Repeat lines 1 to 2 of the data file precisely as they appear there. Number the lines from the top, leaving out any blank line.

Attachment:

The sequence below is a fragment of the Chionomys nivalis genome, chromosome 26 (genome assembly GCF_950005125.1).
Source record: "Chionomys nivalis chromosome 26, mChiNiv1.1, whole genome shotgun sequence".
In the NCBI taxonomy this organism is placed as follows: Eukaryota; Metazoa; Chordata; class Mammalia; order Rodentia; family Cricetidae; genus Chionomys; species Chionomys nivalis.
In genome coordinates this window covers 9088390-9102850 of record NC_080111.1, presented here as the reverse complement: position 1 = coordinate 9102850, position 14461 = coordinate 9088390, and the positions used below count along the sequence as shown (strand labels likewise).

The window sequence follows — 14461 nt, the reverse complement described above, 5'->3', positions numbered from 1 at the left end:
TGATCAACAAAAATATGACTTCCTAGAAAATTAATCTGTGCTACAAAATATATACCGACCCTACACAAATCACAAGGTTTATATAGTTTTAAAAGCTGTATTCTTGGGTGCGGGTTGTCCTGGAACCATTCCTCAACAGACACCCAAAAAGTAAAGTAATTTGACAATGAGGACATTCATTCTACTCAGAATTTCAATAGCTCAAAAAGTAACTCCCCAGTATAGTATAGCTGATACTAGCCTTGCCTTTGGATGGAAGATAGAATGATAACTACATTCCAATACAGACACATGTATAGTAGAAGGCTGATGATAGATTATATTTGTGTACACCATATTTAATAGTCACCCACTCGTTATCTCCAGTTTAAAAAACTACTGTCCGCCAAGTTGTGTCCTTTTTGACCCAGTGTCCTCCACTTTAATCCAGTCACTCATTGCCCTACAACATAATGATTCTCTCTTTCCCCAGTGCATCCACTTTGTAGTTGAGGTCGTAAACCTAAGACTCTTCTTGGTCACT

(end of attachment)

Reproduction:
The sequence below is a fragment of the Chionomys nivalis genome, chromosome 26 (genome assembly GCF_950005125.1).
Source record: "Chionomys nivalis chromosome 26, mChiNiv1.1, whole genome shotgun sequence".